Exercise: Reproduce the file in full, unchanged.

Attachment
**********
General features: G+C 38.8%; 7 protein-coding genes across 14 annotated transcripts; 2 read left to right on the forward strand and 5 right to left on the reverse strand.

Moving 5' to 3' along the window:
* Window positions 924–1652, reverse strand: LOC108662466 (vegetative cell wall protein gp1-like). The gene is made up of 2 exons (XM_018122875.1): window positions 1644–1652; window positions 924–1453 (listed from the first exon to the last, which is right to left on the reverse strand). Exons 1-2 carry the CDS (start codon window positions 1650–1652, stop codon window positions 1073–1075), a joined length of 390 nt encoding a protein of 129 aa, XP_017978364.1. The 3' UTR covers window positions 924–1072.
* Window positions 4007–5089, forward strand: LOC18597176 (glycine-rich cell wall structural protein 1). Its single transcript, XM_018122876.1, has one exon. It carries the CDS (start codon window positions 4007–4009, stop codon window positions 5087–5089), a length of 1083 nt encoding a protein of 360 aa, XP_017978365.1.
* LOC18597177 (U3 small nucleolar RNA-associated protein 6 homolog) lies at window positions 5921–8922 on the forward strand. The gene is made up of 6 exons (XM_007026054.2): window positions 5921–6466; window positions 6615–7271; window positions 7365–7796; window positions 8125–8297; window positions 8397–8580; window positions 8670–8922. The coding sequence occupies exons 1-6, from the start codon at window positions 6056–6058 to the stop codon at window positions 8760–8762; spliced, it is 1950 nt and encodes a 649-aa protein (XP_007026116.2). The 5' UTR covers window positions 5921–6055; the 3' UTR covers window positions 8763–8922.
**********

General features: G+C 38.8%; 7 protein-coding genes across 14 annotated transcripts; 2 read left to right on the forward strand and 5 right to left on the reverse strand.

Moving 5' to 3' along the window:
* Window positions 924–1652, reverse strand: LOC108662466 (vegetative cell wall protein gp1-like). The gene is made up of 2 exons (XM_018122875.1): window positions 1644–1652; window positions 924–1453 (listed from the first exon to the last, which is right to left on the reverse strand). Exons 1-2 carry the CDS (start codon window positions 1650–1652, stop codon window positions 1073–1075), a joined length of 390 nt encoding a protein of 129 aa, XP_017978364.1. The 3' UTR covers window positions 924–1072.
* Window positions 4007–5089, forward strand: LOC18597176 (glycine-rich cell wall structural protein 1). Its single transcript, XM_018122876.1, has one exon. It carries the CDS (start codon window positions 4007–4009, stop codon window positions 5087–5089), a length of 1083 nt encoding a protein of 360 aa, XP_017978365.1.
* LOC18597177 (U3 small nucleolar RNA-associated protein 6 homolog) lies at window positions 5921–8922 on the forward strand. The gene is made up of 6 exons (XM_007026054.2): window positions 5921–6466; window positions 6615–7271; window positions 7365–7796; window positions 8125–8297; window positions 8397–8580; window positions 8670–8922. The coding sequence occupies exons 1-6, from the start codon at window positions 6056–6058 to the stop codon at window positions 8760–8762; spliced, it is 1950 nt and encodes a 649-aa protein (XP_007026116.2). The 5' UTR covers window positions 5921–6055; the 3' UTR covers window positions 8763–8922.